Accommodating Mediation Participants with Mental Health and Addiction Issues

The Society’s best practice teleconference of October 2006 saw board member, Bob Finlay, bring his expertise to a discussion about mediating with participants who have mental health and addiction issues. In the following article, Bob delves into the topic further, focusing on how mediators can accommodate participants with these problems:

"On The Line" with Bob Finlay

Consider the following scenarios: A mediation participant discloses during a private pre-mediation session that they believe that their child protection social worker has set up cameras in their apartment to watch them. During a mediation, a participant appears to be having difficulty following the conversation and often asks for information to be repeated. A participant shows up at a mediation, smelling of alcohol. An hour into a mediation, the mediator notices that one of the participants has fallen asleep. A participant discloses during a private pre-mediation session that they are unsure if they can make it through the mediation because of their feelings of anxiety.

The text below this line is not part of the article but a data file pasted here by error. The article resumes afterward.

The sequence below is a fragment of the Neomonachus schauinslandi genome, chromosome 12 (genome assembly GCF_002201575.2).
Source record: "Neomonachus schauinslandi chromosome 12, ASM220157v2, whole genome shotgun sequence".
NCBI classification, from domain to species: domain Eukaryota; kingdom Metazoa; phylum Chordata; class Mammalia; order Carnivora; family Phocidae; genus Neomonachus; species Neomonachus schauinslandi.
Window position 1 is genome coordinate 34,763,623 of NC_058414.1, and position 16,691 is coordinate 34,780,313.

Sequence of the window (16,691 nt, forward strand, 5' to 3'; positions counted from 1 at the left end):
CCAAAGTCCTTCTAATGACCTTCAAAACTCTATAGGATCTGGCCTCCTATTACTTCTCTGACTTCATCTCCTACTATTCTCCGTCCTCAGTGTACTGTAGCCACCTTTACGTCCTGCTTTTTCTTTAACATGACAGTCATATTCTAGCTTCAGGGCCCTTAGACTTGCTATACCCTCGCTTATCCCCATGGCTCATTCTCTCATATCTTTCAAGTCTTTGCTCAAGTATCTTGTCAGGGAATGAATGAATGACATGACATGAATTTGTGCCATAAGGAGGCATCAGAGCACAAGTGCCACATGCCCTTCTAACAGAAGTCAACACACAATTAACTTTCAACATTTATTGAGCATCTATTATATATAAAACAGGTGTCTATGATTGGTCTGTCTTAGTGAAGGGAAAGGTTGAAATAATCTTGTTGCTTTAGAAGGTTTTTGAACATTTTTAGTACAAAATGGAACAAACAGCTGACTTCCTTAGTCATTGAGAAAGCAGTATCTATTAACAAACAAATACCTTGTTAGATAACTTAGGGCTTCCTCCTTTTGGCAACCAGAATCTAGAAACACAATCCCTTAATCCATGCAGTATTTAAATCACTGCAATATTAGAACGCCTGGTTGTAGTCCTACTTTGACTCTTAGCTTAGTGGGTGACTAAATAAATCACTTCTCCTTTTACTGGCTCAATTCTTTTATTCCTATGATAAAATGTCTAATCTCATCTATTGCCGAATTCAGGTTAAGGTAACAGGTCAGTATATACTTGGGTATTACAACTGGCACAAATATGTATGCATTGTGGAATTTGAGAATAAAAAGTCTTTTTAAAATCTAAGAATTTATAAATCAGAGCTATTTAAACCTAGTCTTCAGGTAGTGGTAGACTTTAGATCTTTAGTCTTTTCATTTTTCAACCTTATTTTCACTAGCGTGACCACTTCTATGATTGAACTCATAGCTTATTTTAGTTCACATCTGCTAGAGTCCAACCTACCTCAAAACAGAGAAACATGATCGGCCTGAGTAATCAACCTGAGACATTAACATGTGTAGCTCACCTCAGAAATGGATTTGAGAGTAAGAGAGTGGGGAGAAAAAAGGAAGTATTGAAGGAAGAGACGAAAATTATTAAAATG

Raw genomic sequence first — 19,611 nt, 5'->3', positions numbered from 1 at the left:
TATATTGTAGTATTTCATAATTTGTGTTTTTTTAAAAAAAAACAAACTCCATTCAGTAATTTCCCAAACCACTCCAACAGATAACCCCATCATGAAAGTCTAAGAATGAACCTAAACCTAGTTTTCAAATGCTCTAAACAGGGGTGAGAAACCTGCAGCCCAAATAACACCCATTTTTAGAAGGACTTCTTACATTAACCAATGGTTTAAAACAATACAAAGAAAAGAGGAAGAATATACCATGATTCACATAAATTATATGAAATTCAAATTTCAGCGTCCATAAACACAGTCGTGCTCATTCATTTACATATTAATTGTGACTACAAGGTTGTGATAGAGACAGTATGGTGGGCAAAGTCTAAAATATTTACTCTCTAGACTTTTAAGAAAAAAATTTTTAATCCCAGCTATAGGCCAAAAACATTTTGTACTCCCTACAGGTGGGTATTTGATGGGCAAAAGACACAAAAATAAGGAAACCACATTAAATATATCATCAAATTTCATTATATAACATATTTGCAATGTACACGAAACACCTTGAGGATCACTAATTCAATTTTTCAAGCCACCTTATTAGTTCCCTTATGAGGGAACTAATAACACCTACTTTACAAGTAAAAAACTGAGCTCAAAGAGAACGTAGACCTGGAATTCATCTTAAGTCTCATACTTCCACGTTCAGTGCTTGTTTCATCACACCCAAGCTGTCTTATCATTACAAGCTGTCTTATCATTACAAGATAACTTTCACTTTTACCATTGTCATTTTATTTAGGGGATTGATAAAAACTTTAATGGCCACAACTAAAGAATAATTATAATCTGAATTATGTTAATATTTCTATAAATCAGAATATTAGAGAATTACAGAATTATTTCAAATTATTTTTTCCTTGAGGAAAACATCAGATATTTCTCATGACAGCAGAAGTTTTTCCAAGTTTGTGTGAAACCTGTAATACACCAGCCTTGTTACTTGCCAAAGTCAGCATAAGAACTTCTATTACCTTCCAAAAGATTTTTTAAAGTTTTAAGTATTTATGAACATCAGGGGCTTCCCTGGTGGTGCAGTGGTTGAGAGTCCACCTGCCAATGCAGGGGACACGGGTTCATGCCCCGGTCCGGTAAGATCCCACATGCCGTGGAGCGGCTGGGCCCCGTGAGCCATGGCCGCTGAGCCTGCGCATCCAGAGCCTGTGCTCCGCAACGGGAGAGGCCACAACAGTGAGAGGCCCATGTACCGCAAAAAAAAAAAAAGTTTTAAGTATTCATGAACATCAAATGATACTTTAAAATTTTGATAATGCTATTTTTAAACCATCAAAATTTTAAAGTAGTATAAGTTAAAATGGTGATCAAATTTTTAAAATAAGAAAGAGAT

Bob FinlayThese are only some of the situations that mediation participants with mental health and addiction problems may present to the mediator. Although they do not necessarily indicate such problems, as there may be other explanations for the behavior, they are examples of situations where the capacity of the participants to participate in mediation may well be compromised because of mental health and addictions problems. By capacity, I mean the ability of the participants to follow the conversation, articulate their opinions clearly, concentrate on and understand the issues at hand, understand clearly what is being agreed to and be able to follow through on their obligations and responsibilities in good faith, as outlined in the agreement.